Friday, August 23, 2013

Cebu Day 3 - Daanbantayan

Misheil and Tom arranged for us to stay at the Crimson Resort on Mactan our first night in Cebu. It is very nice.

This is the view from the lobby area.

Here are a few pictures from the drive from Cebu to Daanbantayan. It is only 130 km but we were on the road for about 3.5 hours including a stop for lunch.

Here are some school kids on their way home for lunch.

Hang on!

I don't think there is a limit other than the number of places to sit or stand.

Here is an inside shot of Fidela's house. Although very quiet in this picture it was a beehive of activity for the next day or so.

As soon as we arrived Tony, Myla's husband, prepared some coconuts for us to drink.

Here I enjoy one. Actually, I think this is the first time I had a fresh coconut like this. It was very nice.

Here Fidela's sister, Delia and Misheil's sister, Mia, prepare cakes for a town festival that was taking place in the next day or two.

Misheil's dad, along with the rest of the Philippines, is big into cock fighting. He has about 20 cocks staked out in the backyard. They live in their own little circle each with their own shelter. They have to be kept separated or the will fight until one is dead.  Notice the leash on the leg.  They are molting now so they aren't very showy.

These are some orchids growing in the backyard.

Click to enlarge.

This is the scene across the street from the family compound.

After meeting Misheil's extended family it is obvious that for generations they have emphasized faith, education, hard work and a generous spirit as family values. In the Philippines, where the social safety net isn't very far off the ground, social outcomes seem magnified. I think the U.S. has something to learn here. I'm not advocating for a lower social safety net but it struck me that the U.S. would be better off if more Americans emulated the Aballe/Coyoca family values.

Later in the afternoon the family visited Misheil's grandfather's grave and we tagged along. Here are few street scenes from along the way.

This guy looks like he is hauling firewood instead of people.

These school girls were on their way home.

This is one section of the cemetery. These are family memorials.

Here is Misheil's grandfather's grave. As a non-Catholic, I don't feel that I fully understand the significance of the candles but it is standard procedure as noted in the previous posting.  Cebu - Day 1 and 2

This cow is part of the grounds keeping crew. He and a goat are moved from spot to spot to keep the grass under control.

This section was in a part of the cemetery affect by a typhoon a few years ago. The black I assume is soot from candles. No idea what happened to the cover on the one in the center. There were a lot of niches in similar condition.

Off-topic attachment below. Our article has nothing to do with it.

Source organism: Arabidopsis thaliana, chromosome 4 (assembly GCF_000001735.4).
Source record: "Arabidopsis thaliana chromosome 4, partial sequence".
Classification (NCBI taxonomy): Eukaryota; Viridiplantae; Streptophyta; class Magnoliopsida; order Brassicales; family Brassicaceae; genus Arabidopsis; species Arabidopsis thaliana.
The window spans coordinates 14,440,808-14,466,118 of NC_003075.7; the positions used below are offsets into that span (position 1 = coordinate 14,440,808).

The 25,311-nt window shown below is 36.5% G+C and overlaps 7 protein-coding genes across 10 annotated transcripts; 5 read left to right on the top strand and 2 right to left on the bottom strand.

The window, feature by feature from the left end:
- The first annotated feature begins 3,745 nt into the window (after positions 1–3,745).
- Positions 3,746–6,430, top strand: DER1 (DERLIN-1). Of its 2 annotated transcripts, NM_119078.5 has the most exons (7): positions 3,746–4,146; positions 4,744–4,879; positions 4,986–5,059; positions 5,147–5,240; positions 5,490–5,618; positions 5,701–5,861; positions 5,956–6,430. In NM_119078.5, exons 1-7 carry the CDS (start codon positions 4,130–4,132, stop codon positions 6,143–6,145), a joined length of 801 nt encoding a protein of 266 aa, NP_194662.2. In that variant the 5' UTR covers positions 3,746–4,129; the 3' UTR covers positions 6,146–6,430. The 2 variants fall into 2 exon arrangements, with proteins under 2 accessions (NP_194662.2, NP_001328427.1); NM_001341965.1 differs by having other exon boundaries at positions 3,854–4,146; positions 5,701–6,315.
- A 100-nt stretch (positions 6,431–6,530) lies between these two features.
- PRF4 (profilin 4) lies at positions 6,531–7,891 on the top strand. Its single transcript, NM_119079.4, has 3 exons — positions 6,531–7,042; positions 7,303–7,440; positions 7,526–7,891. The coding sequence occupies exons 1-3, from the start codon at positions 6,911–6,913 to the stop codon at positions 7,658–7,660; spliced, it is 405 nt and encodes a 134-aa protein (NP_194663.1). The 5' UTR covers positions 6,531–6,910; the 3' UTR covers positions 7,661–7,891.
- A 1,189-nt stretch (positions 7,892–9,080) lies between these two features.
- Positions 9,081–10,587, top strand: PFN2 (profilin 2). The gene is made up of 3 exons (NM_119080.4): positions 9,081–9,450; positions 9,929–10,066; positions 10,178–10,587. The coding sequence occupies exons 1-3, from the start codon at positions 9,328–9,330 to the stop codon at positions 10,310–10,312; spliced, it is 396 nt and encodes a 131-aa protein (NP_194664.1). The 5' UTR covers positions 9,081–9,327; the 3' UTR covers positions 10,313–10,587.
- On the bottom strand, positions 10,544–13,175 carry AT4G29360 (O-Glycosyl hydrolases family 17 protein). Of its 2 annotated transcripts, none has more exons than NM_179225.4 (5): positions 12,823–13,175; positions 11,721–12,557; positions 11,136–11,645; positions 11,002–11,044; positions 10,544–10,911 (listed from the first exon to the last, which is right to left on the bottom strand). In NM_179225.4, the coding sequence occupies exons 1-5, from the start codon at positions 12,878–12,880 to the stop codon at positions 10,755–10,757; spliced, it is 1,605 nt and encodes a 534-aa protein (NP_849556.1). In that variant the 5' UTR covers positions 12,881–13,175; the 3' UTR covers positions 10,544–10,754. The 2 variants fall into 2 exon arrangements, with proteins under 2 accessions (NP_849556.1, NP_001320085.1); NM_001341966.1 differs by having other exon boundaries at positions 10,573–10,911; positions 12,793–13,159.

These kids were hanging around and seemed to be pretty interested in us foreigners. I can imagine they don't see a lot of foreigners here. Daanbantayan is pretty much at the end of the road on Cebu. Click here for a map of Cebu. Google Maps - Daanbantayan

Here is one of the stainless steel jeepneys.

You can see them a long way off at night since every surface is reflective.

It was almost dinnertime when we arrived back from the cemetery. Here the main course arrives.

In this picture the roast pig or lechon is ready to be served.

The ladies must have been cooking for a couple of days. It was an incredible feast. Notice all the seafood. I see fish, squid, shrimp and crabs on first inspection.


  1. "I'm not advocating for a lower social safety net but it struck me that the U.S. would be better off if more Americans emulated the Aballe/Coyoca family values"

    Wow. You got me speechless right there.

    And you were right about the house being a beehive of activity that night. We really are a noisy bunch. lol


  2. Woops, I forgot to give my two cents' worth about that could have happened to that open tomb at the cemetery.

    The cemetery we went to in Daanbantayan is public and is run by the local government. Usually, the remains of persons buried in apartment-like tombs (pardon the analogy) are allowed there for only 5 years. After that period, the cemetery caretakers notify the family of the person buried there that the bones will be transferred to a common bone chamber. If there is no response from family, the caretakers will remove the bones to give space to the recently deceased whose families could not afford private family plots or mausoleums.

    Compared to the other private family plots there, ours was a modest one. You should see the others that looked like it was something where people could actually live.

    Trivia: When our grandfather was buried 10 years ago, I sneaked in a can of Coke (his favorite soda) and my eulogy for him inside his tomb right before the workers sealed it.